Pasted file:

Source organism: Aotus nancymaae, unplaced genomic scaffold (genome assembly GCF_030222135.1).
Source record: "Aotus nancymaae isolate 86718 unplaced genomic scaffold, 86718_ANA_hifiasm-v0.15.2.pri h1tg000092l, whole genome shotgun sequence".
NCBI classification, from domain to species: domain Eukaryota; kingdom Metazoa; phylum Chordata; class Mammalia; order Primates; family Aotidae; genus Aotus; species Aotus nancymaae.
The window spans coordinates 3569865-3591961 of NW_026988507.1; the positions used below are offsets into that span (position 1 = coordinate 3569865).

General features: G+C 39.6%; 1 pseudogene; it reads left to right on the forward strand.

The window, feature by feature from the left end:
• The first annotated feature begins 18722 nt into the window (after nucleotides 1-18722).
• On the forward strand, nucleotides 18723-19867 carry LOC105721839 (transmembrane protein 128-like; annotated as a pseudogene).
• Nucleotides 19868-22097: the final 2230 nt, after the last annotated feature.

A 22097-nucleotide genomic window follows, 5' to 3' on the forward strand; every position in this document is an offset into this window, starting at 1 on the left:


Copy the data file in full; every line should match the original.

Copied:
Source organism: Aotus nancymaae, unplaced genomic scaffold (genome assembly GCF_030222135.1).
Source record: "Aotus nancymaae isolate 86718 unplaced genomic scaffold, 86718_ANA_hifiasm-v0.15.2.pri h1tg000092l, whole genome shotgun sequence".
NCBI classification, from domain to species: domain Eukaryota; kingdom Metazoa; phylum Chordata; class Mammalia; order Primates; family Aotidae; genus Aotus; species Aotus nancymaae.
The window spans coordinates 3569865-3591961 of NW_026988507.1; the positions used below are offsets into that span (position 1 = coordinate 3569865).

General features: G+C 39.6%; 1 pseudogene; it reads left to right on the forward strand.

The window, feature by feature from the left end:
• The first annotated feature begins 18722 nt into the window (after nucleotides 1-18722).
• On the forward strand, nucleotides 18723-19867 carry LOC105721839 (transmembrane protein 128-like; annotated as a pseudogene).
• Nucleotides 19868-22097: the final 2230 nt, after the last annotated feature.

A 22097-nucleotide genomic window follows, 5' to 3' on the forward strand; every position in this document is an offset into this window, starting at 1 on the left: